I’ve known Alison Anderson as a translator from French into English (Muriel Barbery, Le Clézio, Amélie Nothomb), but she also speaks excellent Russian, and she uses her knowledge of the country, its literature and culture, to evoke the late 19th century in the Ukraine, as well as the present (the novel was published in 2016 and is set in 2014). In the modern day we have Katya, a London publisher of Russian origin, who is hoping that the recently unearthed diary of Zinaida Lintvaryova will resurrect her fortunes, as well as the translator Ana, who falls in love with Zinaida’s voice and of course with her famous guest.

Who is the famous summer guest? Well, Zinaida kept a diary of the three years in the late 1880s, during which she and her family hosted on their rural estate in north-eastern Ukraine the writer Chekhov and his family for the summer. Zinaida had qualified as a doctor, but had to stop practising, as she was blinded by a fatal illness. Chekhov forms a great bond with her, based partly on their shared profession, but above all on her great listening skills and unsentimental, uncomplaining approach to life. He ends up entrusting her with the manuscript of a novel that he has been trying to write. Ana gets overexcited at the thought that there might be a lost Chekhov novel and that she might be the one to translate it.

Not only do we have lush descriptions of country life and family squabbles, love interests and disappointments, but also what Chekhov describes as ‘living well, inspecting each moment for honesty and fullness and awareness’. I just loved the fascinating discussions about literature and human psychology between Anton Pavlovich (who was just starting to gain fame as a writer at that time) and Zinaida. For instance, this revealing passage about Anna Karenina, in which Chekhov states:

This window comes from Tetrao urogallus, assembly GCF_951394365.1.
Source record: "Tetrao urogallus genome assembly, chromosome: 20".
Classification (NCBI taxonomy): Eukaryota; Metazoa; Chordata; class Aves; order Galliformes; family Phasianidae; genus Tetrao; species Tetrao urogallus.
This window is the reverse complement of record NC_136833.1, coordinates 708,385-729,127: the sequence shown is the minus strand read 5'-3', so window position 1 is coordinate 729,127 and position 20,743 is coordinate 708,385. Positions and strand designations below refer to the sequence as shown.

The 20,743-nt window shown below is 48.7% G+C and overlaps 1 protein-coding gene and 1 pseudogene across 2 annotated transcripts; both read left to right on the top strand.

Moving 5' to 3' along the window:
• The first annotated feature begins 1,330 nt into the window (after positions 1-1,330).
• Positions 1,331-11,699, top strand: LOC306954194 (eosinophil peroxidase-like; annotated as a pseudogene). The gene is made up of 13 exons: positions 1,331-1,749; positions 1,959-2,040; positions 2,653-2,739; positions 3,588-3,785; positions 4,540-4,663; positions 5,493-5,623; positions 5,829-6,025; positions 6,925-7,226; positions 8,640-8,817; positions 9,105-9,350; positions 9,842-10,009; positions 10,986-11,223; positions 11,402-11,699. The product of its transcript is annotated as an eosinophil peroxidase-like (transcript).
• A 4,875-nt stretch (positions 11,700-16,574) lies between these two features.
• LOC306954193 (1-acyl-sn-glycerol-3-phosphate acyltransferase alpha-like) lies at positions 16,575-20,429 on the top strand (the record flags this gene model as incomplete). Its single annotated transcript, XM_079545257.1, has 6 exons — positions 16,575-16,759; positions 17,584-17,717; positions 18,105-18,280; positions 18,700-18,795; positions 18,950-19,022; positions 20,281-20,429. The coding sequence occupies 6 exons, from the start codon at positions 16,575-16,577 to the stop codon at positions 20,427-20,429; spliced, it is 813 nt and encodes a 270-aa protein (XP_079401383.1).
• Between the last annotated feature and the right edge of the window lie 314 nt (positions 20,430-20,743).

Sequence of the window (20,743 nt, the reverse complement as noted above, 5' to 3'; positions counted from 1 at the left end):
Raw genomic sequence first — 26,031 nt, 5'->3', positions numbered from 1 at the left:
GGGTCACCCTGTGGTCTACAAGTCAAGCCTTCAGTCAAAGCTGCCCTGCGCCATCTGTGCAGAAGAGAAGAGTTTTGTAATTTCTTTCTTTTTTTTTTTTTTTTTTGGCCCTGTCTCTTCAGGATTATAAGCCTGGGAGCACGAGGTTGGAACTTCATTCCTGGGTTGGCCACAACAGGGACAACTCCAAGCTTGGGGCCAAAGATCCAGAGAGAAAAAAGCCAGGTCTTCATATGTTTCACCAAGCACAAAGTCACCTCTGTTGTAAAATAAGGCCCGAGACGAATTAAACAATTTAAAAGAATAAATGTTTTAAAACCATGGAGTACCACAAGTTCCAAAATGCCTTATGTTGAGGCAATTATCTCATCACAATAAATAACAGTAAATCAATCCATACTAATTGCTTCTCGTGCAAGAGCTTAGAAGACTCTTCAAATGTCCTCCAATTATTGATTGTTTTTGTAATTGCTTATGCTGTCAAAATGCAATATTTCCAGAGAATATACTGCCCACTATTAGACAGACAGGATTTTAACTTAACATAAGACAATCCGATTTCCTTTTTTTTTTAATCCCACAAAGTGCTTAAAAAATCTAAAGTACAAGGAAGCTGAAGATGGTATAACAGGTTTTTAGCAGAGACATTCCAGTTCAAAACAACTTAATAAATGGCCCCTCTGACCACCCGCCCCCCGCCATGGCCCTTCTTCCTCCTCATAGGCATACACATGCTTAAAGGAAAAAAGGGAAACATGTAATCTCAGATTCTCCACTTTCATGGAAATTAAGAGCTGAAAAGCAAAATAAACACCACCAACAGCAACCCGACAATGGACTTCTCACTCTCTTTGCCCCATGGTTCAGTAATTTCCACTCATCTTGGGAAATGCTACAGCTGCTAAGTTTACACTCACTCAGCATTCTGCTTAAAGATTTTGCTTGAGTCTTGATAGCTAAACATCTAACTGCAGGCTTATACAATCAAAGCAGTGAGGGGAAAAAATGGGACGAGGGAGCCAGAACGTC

… if we all had Anna’s desperate soul, the world would descend into a chaos of tragedy. That was Tolstoy’s vision for the novel, based on a true incident – so such things do happen. But most often… banality. Which is why I prefer to err on the side of comedy. Otherwise life would be altogether too hard to bear, don’t you think? If love always led to train platforms? All this passion tearing people apart, sending decent women out into the night without so much as a bonnet on their head?

But the present-day story also has its merits, with thoughts on translation and mediating between cultures, and displacement more generally, as well as love and its loss, and even the protests on the Maidan in Kiev in 2014. There is even a bit of a mystery attached to it. Overall, an enchanting, dreamy book, one I wish I’d read much sooner.

 

Reading and Events Summary for January 2020

In addition to my Japanese reading extravaganza past and present, I had a very enjoyable month of reading, which almost made up for the fact that this month must have been at least seven weeks long, filled with school evenings, financial and other administrative matters, anxiety on our close about an attempted burglary and other dreary stuff. I read a total of 12 books, 4 for the January in Japan challenge (of which I only reviewed three), 5 which might be labelled crime fiction (or psychological thrillers, although I am starting to dislike the latter label, which has been overused recently), 5 in translation and 5 off my Netgalley list (I am sooo behind with my reviews there).

Other than books, I also had some more pleasant encounters this month than the ones with my mortgage advisor or bank manager. Here’s a quick summary:

Stranger Things Secret Cinema – It’s become a tradition that for my older son’s birthday on the 1st of January my present is an experience rather than an object. It may or may not be precisely on his birthday but it will fall in his birthday month, to make it slightly more bearable. We really liked watching Stranger Things on Netflix together, especially the first series, so this year we went to an immersive Stranger Things experience with some of his friends, dressed up as a rocker (him) and a New Romantic (me), enjoying 80s music, following a trail of clues and scenes from the series with actor look-alikes, all finishing with a sort of summary of the three series on giant screens.